If one does not show gratitude and respect to his parents who gave him life, how is he expected to show gratitude and respect for God who not only is a Partner in giving him life, but Who has given him the whole world? The Torah helps us train our children in how to relate to their parents and therefore how to relate to the Almighty.
The Torah teaches us our obligations to our parents and our elders. It teaches us that we must stand up for our parents, a person with Torah knowledge or a person over 70 (if one has lived 70 years then he or she has wisdom about life -- just through living). Our society? Note a recently seen bumper sticker: "Be good to your children. They choose your nursing home."
How does one engender love and appreciation of children for parents? Where there is peace in the home, no arguing amongst the parents in front of the children, unconditional love, respect for each other, boundaries and consistency ... and values, there is a good chance that our children will have such warm feelings for us.
The Almighty has implanted in parents an innate love for their children, but this does not lessen the Torah obligation to honor and respect one's parents. We must be grateful for the numerous acts of kindness that our parents have bestowed upon us. We have no right to minimize their efforts on our behalf by questioning their motives.
Here are some basic halachot, (Jewish laws) instructing us how to respect our parents:
- A child should consider his parents distinguished, even if others do not consider them so.
- We must always speak to our parents with a soft and pleasant tone.
- A child must not contradict his parents. (Yorah Daiah 240:1 -- The Code of Jewish Law)
- A child must not call his parent by name. (Yorah Daiah, 240:1)
- A child must not sit in a place where his parent usually sits.
- A child should fulfill his parent's requests with a pleasant facial expression.
- You are obligated to stand up before your father and your mother when they enter the room (YD 240:7)
- A child has no right to humiliate or embarrass his parents, regardless of what they do to him.
- If a parent tells a child to violate either a Torah law or rabbinical law, he is forbidden to comply.
- A child must be careful not to awaken his parents.
Parents should make sure that their young children show respect towards them and others. If a young child forms the habit of being disrespectful to his parents or others, he will also lack respect when he grows up. (This is why I never let my children call adults by their first names even if my friends introduce themselves to my kids using just their first name.) The reward for honoring parents is long life. Therefore, if a parent sincerely loves his children, he should make sure that they fulfill this commandment!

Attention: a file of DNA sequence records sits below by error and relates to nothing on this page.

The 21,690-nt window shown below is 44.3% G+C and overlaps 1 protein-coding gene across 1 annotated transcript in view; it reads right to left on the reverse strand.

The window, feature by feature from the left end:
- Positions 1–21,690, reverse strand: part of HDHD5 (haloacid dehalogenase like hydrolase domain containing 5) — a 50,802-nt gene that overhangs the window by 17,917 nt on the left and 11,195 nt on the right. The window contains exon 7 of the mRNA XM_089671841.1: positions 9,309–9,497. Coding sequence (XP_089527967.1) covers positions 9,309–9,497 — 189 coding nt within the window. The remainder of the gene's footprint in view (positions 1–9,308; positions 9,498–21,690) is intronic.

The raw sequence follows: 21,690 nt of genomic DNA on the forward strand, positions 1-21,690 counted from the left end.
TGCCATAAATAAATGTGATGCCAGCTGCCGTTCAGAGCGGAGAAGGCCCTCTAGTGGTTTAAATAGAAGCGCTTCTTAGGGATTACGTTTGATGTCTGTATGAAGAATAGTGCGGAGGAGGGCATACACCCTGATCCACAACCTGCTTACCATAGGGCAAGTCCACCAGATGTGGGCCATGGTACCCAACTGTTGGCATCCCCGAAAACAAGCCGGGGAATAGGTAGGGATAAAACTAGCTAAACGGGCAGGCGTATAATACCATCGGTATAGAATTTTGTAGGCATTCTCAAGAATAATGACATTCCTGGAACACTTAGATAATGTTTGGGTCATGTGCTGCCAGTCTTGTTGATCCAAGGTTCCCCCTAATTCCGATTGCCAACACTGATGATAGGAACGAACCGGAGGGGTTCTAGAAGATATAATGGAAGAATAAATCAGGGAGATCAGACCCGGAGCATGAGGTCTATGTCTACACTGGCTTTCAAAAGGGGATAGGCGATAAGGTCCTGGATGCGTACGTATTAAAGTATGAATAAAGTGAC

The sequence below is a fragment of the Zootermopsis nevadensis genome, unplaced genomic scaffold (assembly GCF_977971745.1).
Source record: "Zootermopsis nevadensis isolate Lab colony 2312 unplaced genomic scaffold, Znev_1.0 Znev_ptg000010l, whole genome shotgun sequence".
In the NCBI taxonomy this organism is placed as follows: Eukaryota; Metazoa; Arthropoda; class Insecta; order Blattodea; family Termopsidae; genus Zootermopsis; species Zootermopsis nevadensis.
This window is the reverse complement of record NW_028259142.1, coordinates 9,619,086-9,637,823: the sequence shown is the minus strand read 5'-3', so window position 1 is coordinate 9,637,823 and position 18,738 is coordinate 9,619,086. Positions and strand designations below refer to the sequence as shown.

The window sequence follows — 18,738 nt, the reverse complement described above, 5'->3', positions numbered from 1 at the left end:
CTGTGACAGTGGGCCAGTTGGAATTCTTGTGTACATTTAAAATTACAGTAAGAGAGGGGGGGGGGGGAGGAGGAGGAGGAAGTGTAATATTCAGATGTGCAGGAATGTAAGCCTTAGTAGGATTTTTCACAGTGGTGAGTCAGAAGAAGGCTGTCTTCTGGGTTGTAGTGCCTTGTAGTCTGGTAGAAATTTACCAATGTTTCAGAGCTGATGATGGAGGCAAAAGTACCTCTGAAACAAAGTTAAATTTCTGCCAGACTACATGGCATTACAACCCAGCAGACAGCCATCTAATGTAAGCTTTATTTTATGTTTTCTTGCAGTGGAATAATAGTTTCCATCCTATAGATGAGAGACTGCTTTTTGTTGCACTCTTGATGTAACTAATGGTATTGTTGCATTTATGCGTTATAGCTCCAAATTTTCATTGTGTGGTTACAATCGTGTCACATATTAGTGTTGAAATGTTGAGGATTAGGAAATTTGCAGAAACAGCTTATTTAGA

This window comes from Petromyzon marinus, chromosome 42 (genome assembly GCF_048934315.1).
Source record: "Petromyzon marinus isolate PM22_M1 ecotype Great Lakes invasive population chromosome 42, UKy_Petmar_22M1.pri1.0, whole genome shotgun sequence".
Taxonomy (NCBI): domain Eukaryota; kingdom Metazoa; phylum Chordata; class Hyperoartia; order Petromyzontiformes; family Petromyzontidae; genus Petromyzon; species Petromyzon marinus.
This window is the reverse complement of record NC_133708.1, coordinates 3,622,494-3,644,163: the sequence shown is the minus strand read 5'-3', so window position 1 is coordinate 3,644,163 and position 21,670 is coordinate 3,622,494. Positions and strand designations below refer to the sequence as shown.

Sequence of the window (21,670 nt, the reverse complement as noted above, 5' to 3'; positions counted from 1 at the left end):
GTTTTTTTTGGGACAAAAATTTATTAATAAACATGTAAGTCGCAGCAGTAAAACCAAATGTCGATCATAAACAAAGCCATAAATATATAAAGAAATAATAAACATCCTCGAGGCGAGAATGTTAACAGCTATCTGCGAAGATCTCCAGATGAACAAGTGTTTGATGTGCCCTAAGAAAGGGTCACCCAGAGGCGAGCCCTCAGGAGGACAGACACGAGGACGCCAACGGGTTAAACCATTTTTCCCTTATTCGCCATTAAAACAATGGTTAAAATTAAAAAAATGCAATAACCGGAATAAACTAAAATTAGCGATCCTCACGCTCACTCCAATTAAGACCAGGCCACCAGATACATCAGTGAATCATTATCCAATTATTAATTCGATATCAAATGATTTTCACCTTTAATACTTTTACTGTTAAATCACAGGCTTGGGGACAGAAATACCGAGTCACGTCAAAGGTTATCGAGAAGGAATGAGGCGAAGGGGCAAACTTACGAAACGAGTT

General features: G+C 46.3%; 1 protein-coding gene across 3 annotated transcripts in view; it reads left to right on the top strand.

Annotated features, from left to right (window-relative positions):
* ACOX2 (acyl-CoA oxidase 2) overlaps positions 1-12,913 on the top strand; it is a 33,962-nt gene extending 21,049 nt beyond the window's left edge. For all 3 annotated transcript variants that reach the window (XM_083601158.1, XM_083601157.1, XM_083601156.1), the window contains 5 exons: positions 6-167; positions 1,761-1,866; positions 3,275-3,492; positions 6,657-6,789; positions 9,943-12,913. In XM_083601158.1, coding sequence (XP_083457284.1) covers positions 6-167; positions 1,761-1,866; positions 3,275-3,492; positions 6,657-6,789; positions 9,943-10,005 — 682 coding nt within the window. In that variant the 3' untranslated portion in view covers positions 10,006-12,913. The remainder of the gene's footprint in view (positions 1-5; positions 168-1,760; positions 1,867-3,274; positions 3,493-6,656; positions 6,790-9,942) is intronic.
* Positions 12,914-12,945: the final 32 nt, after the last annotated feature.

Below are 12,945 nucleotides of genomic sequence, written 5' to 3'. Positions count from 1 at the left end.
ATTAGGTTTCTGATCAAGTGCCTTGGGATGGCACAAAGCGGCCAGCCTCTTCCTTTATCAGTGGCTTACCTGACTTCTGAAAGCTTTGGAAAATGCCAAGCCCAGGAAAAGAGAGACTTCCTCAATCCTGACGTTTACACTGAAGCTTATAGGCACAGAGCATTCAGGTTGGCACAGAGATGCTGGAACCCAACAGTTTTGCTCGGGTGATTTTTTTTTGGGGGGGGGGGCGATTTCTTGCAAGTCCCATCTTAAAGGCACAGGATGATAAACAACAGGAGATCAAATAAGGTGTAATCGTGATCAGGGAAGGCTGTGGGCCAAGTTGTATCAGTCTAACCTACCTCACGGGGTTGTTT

Torah Portion of the Week
The Torah continues this week with the command to make for use in the Mishkan, the Portable Sanctuary -- oil for the Menorah and clothes for the Cohanim, the Priests. It then gives instruction for the consecration of the Cohanim and the Outer Altar. The portion concludes with instructions for constructing the Incense Altar.
* * *
based on Growth Through Torah by Rabbi Zelig Pliskin
The Torah states, "You shall make the Choshen Mishpat ("the Breastplate of Judgement" -- one of the eight garments of the High Priest, the Cohen Gadol) (Exodus 28:15). Each of the garments had a specific spirtitual impact and purpose. What do we learn from the Choshen Mishpat?
Rashi, the essential commentary on the Torah, tells us that the Choshen Mishpat "substantiates its statements and its promises come true." When a question was asked to the High Priest, the letters of the breastplate would light up in a sequence spelling out the answer.
Rabbi Yeruchem Levovitz clarifies that Rashi is coming to teach you to be very clear exactly what you are and are not promising. If you do not clarify and qualify when you make your promise, it is not truth. To promise "the world" but intend to offer limited help shows a lack of integrity. It creates greater problems later on. Being specific in promises is especially important in raising children; it teaches them whether or not they can trust their parents!
CANDLE LIGHTING - February 22
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QUOTE OF THE WEEK:
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is your presence
Rabbi Kalman Packouz